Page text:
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Cochrane’s early and deliberate interference in the publication of efficacy of masking review results

Yet again, The Science follows politics.

There is zero evidence that this does anything
eugyppius: a plague chronicle | February 6, 2023

The Cochrane mask review I wrote about last week has hit Team Mask very hard, in fact much harder than I thought it would. They’ve been frantically coping for days now – combing through the fine print, seizing upon every moment of expressed uncertainty or caution in the paper to claim that population-wide masking might still be justified, somehow, because reasons.

The dim and eternally concerned Twitter epidemiologist Jennifer Nuzzo (who would be a disgrace to her field, if the field of public health weren’t already a disgrace) posted a hilarious nineteen-tweet thread that gathers all the typical excuses and cries to the heavens for more studies, because the “absence of evidence is not evidence of absence.” Intriguingly, as others have noted, Nuzzo used to think totally differently about the utility of masking. In 2006, our epidemiological luminary co-authored a paper on Disease Mitigation Measures in the Control of Pandemic Influenza, which flatly admits that “the ordinary surgical mask does little to prevent inhalation of small droplets” and that no data support using N95 or FFP2 respirators outside of healthcare settings. Like all pandemic authorities, Nuzzo had sensible ideas right up until the moment her ideas became important.

Tom Jefferson, the lead author of the Cochrane review, has added to the pain and embarrassment of Team Mask by granting this interview to Maryanne Demasi, in which he reiterates bluntly that “there’s no evidence that masks are effective during a pandemic,” no evidence that respirators do anything even in healthcare settings, blames misguided mask mandates on bad governmental advisers, and criticises the masking “craziness” that took root in 2020, in which “strident campaigners” – “activists, not scientists” – like “academics and politicians started jumping up and down about masks.” He also makes an observation that is often aired at the plague chronicle, namely that the failure of masks to do very much indicates that virus transmission itself is poorly understood, and far more complicated than we tend to assume. You should read the whole thing for yourself.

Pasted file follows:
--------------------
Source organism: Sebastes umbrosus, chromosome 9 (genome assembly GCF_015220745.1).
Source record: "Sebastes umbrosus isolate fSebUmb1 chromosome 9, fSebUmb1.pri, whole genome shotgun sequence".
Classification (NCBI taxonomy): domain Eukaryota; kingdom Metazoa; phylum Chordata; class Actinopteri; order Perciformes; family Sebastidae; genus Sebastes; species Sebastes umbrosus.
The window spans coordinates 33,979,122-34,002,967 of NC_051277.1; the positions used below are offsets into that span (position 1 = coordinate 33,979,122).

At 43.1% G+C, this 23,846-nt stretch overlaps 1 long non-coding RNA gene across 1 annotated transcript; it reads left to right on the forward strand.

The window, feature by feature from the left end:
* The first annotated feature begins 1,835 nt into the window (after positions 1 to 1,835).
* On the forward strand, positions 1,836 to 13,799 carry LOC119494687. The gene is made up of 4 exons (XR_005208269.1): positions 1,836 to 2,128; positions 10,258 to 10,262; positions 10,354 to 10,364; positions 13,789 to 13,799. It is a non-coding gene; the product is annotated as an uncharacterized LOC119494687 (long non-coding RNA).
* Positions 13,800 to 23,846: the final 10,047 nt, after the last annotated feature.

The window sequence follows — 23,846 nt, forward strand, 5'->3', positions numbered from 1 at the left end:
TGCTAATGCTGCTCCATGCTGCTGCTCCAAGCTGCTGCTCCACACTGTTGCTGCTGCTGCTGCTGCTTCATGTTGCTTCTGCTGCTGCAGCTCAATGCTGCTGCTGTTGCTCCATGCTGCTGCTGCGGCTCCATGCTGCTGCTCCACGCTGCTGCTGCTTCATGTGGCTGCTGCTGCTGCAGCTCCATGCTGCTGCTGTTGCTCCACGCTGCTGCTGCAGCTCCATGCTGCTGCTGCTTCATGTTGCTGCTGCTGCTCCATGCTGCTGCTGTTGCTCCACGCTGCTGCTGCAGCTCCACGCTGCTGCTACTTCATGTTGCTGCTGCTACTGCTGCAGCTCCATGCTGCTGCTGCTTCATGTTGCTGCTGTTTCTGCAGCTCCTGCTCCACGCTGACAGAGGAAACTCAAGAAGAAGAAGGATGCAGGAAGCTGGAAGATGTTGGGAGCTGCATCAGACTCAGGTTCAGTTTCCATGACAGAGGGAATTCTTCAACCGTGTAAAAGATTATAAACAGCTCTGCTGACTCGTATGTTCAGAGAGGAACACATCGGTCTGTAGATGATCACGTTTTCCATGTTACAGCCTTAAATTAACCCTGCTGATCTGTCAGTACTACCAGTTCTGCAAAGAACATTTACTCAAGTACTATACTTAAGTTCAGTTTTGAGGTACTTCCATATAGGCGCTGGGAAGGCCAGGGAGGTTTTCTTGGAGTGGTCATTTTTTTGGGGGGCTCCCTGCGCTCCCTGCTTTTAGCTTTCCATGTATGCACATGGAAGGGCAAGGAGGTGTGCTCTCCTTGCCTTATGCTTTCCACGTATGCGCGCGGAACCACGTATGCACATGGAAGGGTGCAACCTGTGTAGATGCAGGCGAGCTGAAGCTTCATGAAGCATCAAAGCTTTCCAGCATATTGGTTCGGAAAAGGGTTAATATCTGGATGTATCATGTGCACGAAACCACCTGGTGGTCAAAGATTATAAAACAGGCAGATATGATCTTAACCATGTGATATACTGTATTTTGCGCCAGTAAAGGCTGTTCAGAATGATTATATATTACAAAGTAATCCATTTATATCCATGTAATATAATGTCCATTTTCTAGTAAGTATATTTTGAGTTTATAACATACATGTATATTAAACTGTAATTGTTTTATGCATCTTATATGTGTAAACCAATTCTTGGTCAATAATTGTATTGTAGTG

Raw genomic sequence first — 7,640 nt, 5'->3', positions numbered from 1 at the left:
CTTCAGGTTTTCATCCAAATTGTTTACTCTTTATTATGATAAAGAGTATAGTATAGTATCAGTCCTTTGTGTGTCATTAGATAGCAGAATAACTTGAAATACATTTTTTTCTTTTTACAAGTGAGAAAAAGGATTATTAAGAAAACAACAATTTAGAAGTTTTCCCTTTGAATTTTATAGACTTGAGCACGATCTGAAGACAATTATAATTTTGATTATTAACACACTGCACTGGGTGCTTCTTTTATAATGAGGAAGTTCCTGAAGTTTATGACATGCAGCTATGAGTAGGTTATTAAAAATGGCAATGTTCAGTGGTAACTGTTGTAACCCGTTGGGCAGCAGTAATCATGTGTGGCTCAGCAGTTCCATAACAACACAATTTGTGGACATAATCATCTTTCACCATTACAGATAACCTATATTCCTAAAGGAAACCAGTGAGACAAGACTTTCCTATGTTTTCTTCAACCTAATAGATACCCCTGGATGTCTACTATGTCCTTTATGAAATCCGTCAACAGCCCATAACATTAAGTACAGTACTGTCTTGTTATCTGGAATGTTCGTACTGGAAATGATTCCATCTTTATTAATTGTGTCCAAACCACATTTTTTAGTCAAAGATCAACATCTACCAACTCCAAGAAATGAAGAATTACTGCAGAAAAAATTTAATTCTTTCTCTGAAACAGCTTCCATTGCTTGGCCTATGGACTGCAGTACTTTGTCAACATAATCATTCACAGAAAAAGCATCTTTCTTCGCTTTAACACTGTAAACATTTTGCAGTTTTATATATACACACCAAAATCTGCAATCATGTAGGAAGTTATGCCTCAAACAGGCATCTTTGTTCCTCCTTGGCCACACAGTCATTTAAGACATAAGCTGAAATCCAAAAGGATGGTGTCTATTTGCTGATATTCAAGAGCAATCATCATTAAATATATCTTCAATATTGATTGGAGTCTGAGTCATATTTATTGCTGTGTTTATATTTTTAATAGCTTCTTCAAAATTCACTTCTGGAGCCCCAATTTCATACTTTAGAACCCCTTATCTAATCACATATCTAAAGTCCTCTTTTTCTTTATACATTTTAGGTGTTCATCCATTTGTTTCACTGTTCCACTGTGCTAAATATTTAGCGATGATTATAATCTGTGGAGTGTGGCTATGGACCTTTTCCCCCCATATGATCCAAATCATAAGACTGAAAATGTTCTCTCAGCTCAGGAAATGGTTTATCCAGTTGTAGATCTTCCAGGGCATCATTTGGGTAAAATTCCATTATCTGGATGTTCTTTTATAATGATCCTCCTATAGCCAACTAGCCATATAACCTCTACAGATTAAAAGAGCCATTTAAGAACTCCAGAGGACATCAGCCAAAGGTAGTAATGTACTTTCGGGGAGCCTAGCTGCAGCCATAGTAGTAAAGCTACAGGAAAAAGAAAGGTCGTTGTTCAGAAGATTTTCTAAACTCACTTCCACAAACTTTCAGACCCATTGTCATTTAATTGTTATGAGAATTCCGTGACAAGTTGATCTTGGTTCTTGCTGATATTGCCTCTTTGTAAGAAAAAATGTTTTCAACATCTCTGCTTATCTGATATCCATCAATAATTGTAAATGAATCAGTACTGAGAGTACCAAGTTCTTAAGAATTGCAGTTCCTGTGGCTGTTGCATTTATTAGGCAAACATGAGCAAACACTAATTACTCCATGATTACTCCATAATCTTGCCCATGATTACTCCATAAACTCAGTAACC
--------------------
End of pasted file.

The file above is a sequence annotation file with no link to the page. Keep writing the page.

Here, I want to highlight one crucial point. Jefferson explains that he and his co-authors were ready to publish a review on the evidence for masking and other physical interventions in April 2020, but that Cochrane held up its appearance by “inexplicably” demanding a further peer reviewer. This effectively delayed publication by months, in precisely the period that novel mask mandates were emerging all across the world. When the review was finally cleared for publication in November – long after its chance to influence mask policies had passed – the authors were directed to insert all manner of language softening their conclusions, and Cochrane included an accompanying editorial on why “Policy makers must act on incomplete evidence in responding to COVID-19.”

Plainly, the conviction that mask mandates were necessary came first; The Science followed. All the while, though, the evidence didn’t go away. It was just suspended slightly out of view, diluted with weak excuses and deprived of influence over policy, until the ideological fervour dissipated and the plain truth could be spoken again. The lesson is that regime authorities, particularly when they enjoy the collaboration of the press and academia, can tell almost any lie, but suppressing the truth requires active effort, and sooner or later their myths come crashing down. The mask mythology was among the first to take shape, and it has been the first to fall.

In the coming months other pandemic fantasies will also begin unravel.

UPDATE: See also this interview with Tom Jefferson published today in the Daily Sceptic

February 7, 2023 - Posted by | Civil Liberties, Full Spectrum Dominance, Science and Pseudo-Science, Timeless or most popular |

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